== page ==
Whose Got the Count?

Some of the most difficult NFHS rules and mechanics for newer officials to master are the three counts involved in advancing the ball:  the four second goalie count (Rule 4-19 and 20 Art. 5, the 20-second clearing count  (Rules 4-13)  and the 10-second count (Rule 4-14). While the basic requirements and mechanics for each are fairly straightforward, the challenge emerges when an official is tasked in game situations with BOTH recognizing  and communicating when each count begins and ends. You gotta have the count!

Mastering the rules and mechanics of counts takes time in the rules book, practice and game experience.  Study, practice, watch games and game film.  Work through situations in your head and talk them out with fellow officials. The time and hard work that you put into truly understanding and properly administering this aspect of the game will elevate you to the next level of your officiating career!

It is ESSENTIAL that you have a working timer if you are doing games U-15 and above. Be sure to check to see if your timer works before you go out on the field and carry a small screwdriver and extra batteries with you in your bag.  If you do not have a working timer, let you partner know so that you can come up with a way to address the situation.  Often times, veteran officials will have an extra timer. If you do not have an extra timer, you will need to keep the count in your head.

Understanding Possession:

All counts begin with a player being in possession of the ball.  Player possession (Rule 4-5 Art 2.) is defined as the ability of a player to cradle, carry pass or shoot the ball.  

Before initiating ANY count, be CERTAIN that the player is actually in possession.  Often the level of play will influence what you determine to be possession.  At the youth level, players should actively demonstrate one of the four actions.  At higher levels of play, a bit more leeway can be given.

Once a player gains possession in their defensive end, the Lead becomes the new Trail and is responsible for BOTH the the 20-second clearing  and the four-second goalie counts.  

20-Second Count:

As soon as possession is gained, the new Trail raises his hand and gives the twirl signalling a change of possession and switches on his timer.  This is NOT a verbal count and it is NOT a visual count.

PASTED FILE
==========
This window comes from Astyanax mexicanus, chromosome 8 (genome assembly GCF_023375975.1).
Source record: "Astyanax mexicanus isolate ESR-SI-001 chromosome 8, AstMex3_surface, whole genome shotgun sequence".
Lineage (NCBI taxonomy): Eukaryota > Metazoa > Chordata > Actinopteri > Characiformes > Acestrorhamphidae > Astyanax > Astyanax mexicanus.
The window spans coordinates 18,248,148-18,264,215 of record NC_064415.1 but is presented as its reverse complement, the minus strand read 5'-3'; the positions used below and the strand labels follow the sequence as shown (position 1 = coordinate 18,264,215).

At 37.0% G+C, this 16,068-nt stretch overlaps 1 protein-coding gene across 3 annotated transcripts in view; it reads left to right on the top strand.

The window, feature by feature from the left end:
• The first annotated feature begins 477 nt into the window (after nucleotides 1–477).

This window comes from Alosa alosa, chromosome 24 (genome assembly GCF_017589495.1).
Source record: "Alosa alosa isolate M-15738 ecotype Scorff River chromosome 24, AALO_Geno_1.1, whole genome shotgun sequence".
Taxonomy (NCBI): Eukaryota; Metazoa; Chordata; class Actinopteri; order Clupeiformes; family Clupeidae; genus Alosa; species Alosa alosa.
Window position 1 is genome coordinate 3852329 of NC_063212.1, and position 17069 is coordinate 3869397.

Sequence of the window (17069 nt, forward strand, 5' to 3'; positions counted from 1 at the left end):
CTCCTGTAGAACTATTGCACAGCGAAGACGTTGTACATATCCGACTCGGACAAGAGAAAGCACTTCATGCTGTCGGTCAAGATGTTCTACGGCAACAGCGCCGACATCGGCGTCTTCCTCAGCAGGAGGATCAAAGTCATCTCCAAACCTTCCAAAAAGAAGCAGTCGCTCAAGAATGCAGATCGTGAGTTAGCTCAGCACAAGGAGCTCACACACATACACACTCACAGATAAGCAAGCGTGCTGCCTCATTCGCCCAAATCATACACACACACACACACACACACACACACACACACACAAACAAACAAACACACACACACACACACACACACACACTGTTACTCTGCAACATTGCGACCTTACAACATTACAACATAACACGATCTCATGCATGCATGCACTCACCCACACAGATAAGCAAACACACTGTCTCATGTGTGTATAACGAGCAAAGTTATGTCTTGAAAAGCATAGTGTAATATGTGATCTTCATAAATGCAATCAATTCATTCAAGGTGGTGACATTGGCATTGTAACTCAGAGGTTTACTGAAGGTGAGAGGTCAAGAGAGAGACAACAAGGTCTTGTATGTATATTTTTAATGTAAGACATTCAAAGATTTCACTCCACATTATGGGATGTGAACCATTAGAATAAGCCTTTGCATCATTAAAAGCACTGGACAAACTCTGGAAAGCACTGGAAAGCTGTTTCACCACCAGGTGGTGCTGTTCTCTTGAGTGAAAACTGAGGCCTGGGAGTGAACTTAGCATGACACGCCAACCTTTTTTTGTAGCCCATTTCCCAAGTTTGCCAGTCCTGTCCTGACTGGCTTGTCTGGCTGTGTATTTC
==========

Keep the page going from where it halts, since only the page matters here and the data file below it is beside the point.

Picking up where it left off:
As Rule 4-13 states, the timer continues to run until:

  • the opposing teams gains possession
  • a player in possession steps ON or OVER the midfield line
  • a loose ball breaks the plane of the midfield line
  • the official sounds his whistle for any reason

The clearing team can carry, pass or kick the ball ON or OVER the midfield line. The ball can be in player possession or loose.  

20 Second Count Mechanics:

The new Trail should raise his arm and give the “Reset” signal by twirling a finger and then turn his timer on.  If the buzzer goes off and the the ball has not crossed midfield, whistle the play dead and award the ball to the opposing team. If the ball crosses midfield in time, simply switch your timer off.

You MUST have a 20-second timer to work U13 games and higher.  Under no circumstances should an official use his watch or give a visual.

The Trail will, most likely, be well behind the play and not in position to to determine whether of not the midfield line has been crossed .  The Lead MUST signal to the Trail by raising his arm.  If the play has gone on for a while, the Lead can also verbalize “He’s over!” to be sure the Trail ends the count before his timer buzzes.

Ending a Count

Once the requirements of gaining the attack area are met, both officials should signal by raising an arm and then pointing to the box.  As the Trail comes up the field on a clear, he may need to determine if a count is in progress and assist his partner. Often times the Lead may not have a good view of the play especially if it is on the far side of the field. However, the Lead, may be screened by players, the goal, the field may be crowned, or the lines may be difficult to make out.   If the Trail is unsure his partner sees that the count has ended it is good practice to also verbalize to your partner that a player in possession or a loose ball have touched inside the attack area by yelling “He’s in!” to be sure your partner ends the count.